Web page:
Wednesday, October 31, 2007

dining out

In an effort to move on from my recent funk, I'm going to write about the other thing that is mildly interesting in my life. I dine out a lot - at least 3 days a week. I've been to the vast majority of "fine" dining restaurants in St. Louis (well, except Tony's, but honestly, I hear its not worth the hype).

Anyway, on Monday night I tried a place that's relatively new for the first time - Sage. I think my expectations were overly high because one of my top five ever restaurant experiences was at a different restaurant named after an herb
(Thyme in Chicago). Sage a nice little restaurant, located across the street from the AB brewery in Soulard. The atmosphere is relatively nice, although its a little too bright for in there for me and I can't really agree with the decision to have a TV in the dining room of a restaurant that charges $20 an entree. Its not like they don't have a separate bar area. The nicest element of the decor/atmosphere, in my opinion, is the stonework. It makes it very earthy (something that the metal chairs detract from - why not go with wood when you are doing an earth tone restaurant).

Moving on to the food - I order the spinach salad. The greens were fresh and it wasn't overdressed. The bite of the sundried tomatoes were a great contrast to the dressing and the salty-sweet pretzel croutons made a nice "local" touch (they were made with pretzels from a local pretzel maker). All around a good way to start the meal.

The entree was a disappointment. When I order seafood at a restaurant, I have high expectations - fish should not have bones and shellfish should not have shell. Getting a half peeled shrimp grossed me out. I have no objection to peel and eat shrimp, or fried shrimp with the tail on, but when its clear that the shrimp were meant to be peeled (umm...all the rest of them were), I do not want to have to either pass on the shrimp or get my fingers all saucy to take the tail and legs off my dinner. Plus then you have tail and legs still sitting on your plate. I felt bad about mentioning it to the waitress (did not expect to get anything free, but if I worked in a kitchen at a new restaurant its the kind of thing I would want to know). She appologized and gave us free desserts, but it left a bit of a bad taste in my mouth. I'd go back to the restaurant, but probably will not order that otherwise tasteless pasta again. The pasta really was pretty uninteresting - I was expecting more seafood and its texture was a huge letdown. It was just very mushy and bland - fine for oatmeal,not so great for pasta.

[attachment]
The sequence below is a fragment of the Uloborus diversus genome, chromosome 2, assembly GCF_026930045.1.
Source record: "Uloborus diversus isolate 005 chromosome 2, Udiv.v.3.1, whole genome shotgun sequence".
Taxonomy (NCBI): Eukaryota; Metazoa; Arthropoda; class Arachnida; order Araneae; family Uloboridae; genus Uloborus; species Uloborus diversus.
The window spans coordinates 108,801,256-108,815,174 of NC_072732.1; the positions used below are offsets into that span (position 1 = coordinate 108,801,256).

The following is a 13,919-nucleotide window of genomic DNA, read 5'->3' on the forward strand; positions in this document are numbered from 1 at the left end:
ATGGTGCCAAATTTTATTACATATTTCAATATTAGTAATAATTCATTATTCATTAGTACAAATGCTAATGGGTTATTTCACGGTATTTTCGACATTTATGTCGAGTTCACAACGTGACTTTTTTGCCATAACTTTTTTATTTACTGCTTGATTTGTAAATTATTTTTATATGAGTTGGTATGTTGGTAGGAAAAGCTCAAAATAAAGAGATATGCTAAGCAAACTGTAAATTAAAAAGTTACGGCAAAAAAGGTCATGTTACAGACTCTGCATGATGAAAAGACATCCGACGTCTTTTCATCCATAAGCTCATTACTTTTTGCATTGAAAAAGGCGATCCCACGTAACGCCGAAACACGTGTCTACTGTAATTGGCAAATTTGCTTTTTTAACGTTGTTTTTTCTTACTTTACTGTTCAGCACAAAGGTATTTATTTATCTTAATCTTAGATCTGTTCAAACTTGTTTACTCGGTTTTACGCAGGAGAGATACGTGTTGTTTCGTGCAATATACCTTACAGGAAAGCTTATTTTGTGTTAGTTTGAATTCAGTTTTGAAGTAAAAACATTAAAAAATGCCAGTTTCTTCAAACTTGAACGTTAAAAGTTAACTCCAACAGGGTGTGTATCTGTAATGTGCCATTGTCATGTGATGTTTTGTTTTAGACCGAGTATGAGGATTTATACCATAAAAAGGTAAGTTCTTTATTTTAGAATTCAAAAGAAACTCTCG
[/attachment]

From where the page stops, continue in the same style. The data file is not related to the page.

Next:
The desserts were more interesting. They come in little shot glasses, and you can take them right off the waitress's tray. We order the key lime pie, the pumpkin, and a brownie thing. The pumpkin was by far the best, but it didn't really meet its description - described as a pumpkin gooey butter cake but there was nothing resembling gooey butter cake in it (gooey butter cake is a weird St. Louis thing that most resembles extra buttery under cooked sugar cookies). The brownie was a bit dry, and the key lime pie was almost inedible. The first taste was yummy and good - the smooth creamy sweetness you expect from key lime pie, but then immediately after that first taste there was an explosion of sour, as though it was lacking the right amount of sugar or too much lime juice had been added.

Anyway, while I wasn't impressed with this place, I'll probably go back. We had heard that the sandwiches were good and they are more reasonably priced.

Sunday, October 28, 2007

We can work it out...

My funk continues. When people ask me how I'm doing, how the elbow is, my standard answer is "fine" and I really mean that. Its not bad; its not good; I'm not bad; I'm not good. I'm "fine." Fine as in, it could be worse - I could be unable to do my chosen career as a result of my injuries - like a doctor or an artist or a chef. So what if I can't knit or do needlepoint or take kick boxing classes or go rock climbing or eat with chop sticks (I think its that last one that makes me cry the most - strange isn't it).

I've come to realize that I'll probably never eat or run or even wave goodbye to a friend like a normal person again. I'm frustrated, and I'm angry, and I'm scared. Its not getting better, and in some ways, its getting worse. My wrist hurts; it pops when I turn it and now sometimes the physical therapy for my elbow makes me have sharp pain in my wrist. I'm convinced that my wrist is trying to make up for what my elbow can no longer do. The last two fingers on the hand have started to hurt - its a GREAT new development. At the same time, the screws under my skin itch. Its a constant annoyance.

I know I shouldn't be so angry and upset about this. I could have so many worse problems. Still, it feels like my life was turned upside down on a hot sunny Sunday in August. I hadn't even planned to go riding that day, but I needed to take my mind off the boy I was seeing that evening. Yay, I really managed to take my mind off him.